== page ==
Rheumatologist: “I pushed alot of … poisons.” Didn’t help patients.

This physician, quoted below from a medical journal, is wow’d by the massive changes that have occurred in the treatment of RA in the past 10-20 years, meaning the increasing use of biologics. Most fascinating is his statement that standard practice in earlier years was ‘poison.’

Does it make you wonder what the current reliance on biologics will be called in the future?

He also repeats the currently popular medical dogma that biologics induce remissions. In the past the word remission meant that symptoms disappeared spontaneously. Rheumatologists today say that the vanished symptoms typical of remissions can be the result of a drug and last only as long as the patient takes the drug – and as long as the drug is effective.

That’s like saying that taking an NSAID for a strained muscle puts the strain in remission. The damage is either there or its not. Conditions like a muscle strain can be temporarily disguised by pain medication but until the muscle heals itself, there is an ongoing problem.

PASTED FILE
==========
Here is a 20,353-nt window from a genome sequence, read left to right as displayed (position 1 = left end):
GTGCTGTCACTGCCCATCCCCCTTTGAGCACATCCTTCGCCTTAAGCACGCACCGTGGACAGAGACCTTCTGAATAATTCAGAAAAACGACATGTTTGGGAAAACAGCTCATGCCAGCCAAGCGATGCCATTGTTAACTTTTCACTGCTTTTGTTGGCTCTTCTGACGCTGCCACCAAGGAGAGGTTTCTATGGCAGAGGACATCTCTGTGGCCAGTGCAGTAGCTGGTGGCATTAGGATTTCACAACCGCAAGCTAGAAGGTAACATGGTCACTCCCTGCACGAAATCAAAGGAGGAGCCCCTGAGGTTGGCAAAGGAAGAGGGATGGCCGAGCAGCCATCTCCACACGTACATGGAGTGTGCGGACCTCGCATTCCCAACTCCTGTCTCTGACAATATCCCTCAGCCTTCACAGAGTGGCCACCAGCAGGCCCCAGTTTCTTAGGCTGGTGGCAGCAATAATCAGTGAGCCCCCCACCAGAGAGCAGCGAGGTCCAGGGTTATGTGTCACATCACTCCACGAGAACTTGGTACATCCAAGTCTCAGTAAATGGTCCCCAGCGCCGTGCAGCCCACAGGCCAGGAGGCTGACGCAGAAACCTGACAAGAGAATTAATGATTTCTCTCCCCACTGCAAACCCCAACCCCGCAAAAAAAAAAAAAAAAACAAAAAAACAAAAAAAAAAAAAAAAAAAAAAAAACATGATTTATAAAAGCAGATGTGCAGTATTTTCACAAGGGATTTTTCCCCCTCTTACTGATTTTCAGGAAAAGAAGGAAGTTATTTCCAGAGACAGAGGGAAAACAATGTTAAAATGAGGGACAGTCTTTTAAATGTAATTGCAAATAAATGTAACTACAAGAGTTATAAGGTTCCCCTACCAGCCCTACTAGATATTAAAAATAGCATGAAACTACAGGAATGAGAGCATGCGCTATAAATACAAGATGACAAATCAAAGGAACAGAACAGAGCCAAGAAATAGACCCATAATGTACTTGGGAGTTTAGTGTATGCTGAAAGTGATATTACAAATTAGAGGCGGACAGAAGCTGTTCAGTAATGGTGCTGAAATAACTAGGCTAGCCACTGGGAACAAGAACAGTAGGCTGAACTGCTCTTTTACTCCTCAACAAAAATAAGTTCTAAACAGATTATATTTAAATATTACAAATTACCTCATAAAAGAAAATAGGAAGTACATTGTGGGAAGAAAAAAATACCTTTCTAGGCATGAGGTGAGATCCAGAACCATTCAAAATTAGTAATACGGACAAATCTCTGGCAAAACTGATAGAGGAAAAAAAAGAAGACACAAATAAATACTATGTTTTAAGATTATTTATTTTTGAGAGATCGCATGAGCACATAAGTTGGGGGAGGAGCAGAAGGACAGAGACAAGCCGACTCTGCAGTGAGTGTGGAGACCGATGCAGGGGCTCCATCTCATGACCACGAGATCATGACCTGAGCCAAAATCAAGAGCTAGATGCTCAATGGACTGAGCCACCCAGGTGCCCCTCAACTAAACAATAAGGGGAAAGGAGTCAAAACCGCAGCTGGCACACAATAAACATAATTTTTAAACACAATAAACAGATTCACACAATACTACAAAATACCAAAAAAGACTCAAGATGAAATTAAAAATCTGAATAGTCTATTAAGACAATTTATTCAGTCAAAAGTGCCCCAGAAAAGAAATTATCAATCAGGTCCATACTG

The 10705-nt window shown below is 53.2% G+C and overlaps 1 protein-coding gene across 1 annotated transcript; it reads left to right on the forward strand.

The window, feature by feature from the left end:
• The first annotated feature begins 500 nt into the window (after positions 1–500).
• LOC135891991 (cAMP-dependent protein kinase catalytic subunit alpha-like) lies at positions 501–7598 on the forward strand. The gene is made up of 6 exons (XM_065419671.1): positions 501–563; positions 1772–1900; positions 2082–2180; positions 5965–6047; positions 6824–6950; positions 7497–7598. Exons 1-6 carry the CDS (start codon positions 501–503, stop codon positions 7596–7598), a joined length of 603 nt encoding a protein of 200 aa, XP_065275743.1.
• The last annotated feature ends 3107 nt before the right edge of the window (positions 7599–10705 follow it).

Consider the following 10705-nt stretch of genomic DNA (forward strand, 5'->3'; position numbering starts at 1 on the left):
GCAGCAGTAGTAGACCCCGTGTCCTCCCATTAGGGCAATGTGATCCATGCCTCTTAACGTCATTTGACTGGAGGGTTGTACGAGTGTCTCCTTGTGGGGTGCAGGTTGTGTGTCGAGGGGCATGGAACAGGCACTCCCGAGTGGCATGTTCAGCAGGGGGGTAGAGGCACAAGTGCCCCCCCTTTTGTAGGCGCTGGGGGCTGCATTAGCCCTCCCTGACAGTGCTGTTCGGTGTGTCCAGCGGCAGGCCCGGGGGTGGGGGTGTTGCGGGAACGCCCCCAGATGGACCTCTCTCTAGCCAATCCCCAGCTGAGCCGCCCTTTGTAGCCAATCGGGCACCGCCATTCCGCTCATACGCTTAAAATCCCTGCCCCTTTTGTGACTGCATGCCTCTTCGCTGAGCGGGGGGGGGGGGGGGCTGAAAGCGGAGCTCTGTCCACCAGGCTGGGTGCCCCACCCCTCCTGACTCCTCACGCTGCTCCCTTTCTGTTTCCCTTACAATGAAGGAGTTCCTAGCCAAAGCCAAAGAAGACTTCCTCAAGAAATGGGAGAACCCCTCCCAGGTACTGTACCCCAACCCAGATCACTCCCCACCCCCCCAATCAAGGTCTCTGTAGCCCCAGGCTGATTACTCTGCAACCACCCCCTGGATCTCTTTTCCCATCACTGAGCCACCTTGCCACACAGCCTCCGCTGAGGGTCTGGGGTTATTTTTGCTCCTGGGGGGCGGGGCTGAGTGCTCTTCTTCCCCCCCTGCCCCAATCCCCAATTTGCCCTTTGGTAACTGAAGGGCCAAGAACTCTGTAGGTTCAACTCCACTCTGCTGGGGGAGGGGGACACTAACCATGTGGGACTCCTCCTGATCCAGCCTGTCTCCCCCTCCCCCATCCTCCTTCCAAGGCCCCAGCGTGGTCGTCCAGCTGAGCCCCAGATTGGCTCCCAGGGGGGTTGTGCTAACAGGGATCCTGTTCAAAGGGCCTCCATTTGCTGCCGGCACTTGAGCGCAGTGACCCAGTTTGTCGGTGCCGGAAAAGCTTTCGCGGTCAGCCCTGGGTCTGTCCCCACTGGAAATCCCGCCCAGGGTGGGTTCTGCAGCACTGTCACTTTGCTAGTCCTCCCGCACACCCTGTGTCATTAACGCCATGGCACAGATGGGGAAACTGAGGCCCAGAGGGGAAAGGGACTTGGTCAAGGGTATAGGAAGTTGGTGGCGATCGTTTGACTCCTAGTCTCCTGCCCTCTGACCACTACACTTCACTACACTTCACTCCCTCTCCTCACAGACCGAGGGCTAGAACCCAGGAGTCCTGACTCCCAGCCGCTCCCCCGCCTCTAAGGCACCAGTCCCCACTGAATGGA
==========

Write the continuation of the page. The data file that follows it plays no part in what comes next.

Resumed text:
We’ll have to dissect the warping of the word ‘remission’ as applied to Rheumatoid Arthritis in another post.

If you go to the link below (you will have to register with Medscape) be sure to read the responses this doctor generated. Interesting.

Wow… have things changed in RA!

Nathan Wei, MD, Rheumatology

When I first started practice in 1981, I pushed alot of gold, penicillamine, and other poisons I’m too embarassed to mention. Procedures like lymphapheresis and total nodal irradiation were written about. Our patients still didn’t do that great.

MTX was an improvement but biologics really changed the game.

Remission is expected now. In fact, if I have a patient where I don’t get at least a partial remission, I think I’m doing something wrong. I’m terribly disappointed.


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